FBAA chief executive Peter White
is calling on the government to enact “unfinished matters” left over from the implementation of the NCCP.
Speaking to the Assistant Treasurer and Financial Services Minister Josh Frydenberg in Canberra last week, White said the government needs to act on upfront LMI disclosure.
“In February two years ago, which was the last time Treasury held its consulting committee to industry, it was agreed that LMI disclosure would be included in the Key Fact Sheet and it never happened,” White told Australian Broker
“A lot of people today still believe lenders mortgage insurance protects them if they come into default … It is all about disclosure and hopefully that will give a level of understanding to consumers, especially if it’s done in a condensed format. It’s not going to be a 20-page disclosure; it’s going to be a couple of paragraphs. It’s simple and it’s upfront.”
White says he would also like to see residentially secured business loans, that still fall outside of the NCCP, being covered when using the family home for security.
“Most of that lending these days is done as full-doc lending through the banks. It wouldn’t put any additional burden on any lender or broker if it was. It is not going to be hugely complicated to do it and it is going to add more protection for consumers,” he said.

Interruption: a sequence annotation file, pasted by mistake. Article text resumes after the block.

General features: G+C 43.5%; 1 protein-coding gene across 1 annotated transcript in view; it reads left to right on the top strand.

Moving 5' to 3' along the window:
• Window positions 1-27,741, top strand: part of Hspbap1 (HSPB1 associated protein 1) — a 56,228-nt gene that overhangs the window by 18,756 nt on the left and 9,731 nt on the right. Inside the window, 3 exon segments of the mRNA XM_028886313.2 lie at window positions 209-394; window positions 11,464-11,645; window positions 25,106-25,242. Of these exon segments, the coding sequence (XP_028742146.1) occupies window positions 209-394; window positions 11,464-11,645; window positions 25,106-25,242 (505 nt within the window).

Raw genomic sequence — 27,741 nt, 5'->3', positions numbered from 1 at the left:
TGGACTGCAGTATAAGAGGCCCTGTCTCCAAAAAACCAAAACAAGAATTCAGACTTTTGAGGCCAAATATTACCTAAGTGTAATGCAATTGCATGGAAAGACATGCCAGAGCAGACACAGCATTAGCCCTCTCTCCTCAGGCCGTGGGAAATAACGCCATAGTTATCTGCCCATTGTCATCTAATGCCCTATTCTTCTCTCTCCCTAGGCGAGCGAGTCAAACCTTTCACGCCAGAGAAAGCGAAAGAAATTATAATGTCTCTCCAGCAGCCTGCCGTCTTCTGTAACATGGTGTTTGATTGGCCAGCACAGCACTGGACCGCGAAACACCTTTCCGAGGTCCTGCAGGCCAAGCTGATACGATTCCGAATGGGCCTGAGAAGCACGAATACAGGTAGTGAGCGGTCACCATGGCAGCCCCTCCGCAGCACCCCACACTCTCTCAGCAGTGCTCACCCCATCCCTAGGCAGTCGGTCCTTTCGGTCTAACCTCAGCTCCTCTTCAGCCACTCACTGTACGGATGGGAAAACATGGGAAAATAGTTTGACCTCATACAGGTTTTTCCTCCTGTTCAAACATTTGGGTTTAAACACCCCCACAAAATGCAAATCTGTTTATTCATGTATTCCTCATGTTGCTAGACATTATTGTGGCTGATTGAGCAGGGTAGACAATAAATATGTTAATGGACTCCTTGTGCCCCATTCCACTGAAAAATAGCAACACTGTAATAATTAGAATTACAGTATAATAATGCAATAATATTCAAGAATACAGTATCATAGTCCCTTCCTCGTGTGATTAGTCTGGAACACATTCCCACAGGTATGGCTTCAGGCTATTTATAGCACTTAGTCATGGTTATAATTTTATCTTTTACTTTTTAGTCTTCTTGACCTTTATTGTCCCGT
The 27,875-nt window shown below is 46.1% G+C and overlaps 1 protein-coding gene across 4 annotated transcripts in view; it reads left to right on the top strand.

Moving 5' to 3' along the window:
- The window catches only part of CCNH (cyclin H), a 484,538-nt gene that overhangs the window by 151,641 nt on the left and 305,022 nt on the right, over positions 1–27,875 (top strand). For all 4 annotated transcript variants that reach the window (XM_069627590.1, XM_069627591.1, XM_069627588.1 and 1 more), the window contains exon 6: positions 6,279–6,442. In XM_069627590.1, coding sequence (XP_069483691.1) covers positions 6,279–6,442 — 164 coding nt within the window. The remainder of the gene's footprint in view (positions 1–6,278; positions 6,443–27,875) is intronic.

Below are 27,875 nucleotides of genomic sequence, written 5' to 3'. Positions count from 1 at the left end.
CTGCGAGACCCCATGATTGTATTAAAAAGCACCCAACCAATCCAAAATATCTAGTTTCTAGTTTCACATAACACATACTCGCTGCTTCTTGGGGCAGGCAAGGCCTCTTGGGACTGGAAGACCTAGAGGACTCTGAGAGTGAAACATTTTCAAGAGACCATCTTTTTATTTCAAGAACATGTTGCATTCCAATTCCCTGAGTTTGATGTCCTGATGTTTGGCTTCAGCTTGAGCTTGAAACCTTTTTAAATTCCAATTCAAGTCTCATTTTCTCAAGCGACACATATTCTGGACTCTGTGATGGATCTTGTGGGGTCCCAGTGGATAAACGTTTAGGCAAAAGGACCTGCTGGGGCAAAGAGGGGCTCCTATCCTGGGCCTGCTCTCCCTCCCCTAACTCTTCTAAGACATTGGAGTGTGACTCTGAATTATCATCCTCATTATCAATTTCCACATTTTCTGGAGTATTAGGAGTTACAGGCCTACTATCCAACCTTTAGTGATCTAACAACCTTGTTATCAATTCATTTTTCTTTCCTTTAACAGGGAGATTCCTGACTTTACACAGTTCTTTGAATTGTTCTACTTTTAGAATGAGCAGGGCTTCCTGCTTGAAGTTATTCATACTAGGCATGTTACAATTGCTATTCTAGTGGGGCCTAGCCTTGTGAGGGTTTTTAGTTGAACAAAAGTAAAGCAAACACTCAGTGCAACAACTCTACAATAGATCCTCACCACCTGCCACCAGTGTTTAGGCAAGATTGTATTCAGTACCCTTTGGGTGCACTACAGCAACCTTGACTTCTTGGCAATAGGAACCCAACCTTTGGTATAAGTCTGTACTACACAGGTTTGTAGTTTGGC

“What we also want to see is a registration obligation put on all other brokers outside of the home loan sector - not licensing, not regulation, but just a registration listing that is held on ASIC’s database. Anyone outside of the home loan sector who is a broker has to register and show their registration number. That way it makes them more accountable and from a regulator’s point of view, if anything goes wrong there is means to try and track these people down.”
According to White, these changes are crucial to protecting the broking industry.
“We don’t want anyone in any part of our industry doing anything wrong anywhere. It affects our whole industry,” he told Australian Broker
“It [the recommendations] protects our industry. I see what we do as a high skilled profession and if we do not maintain that professionalism of our industry then the whole thing will go down the toilet.”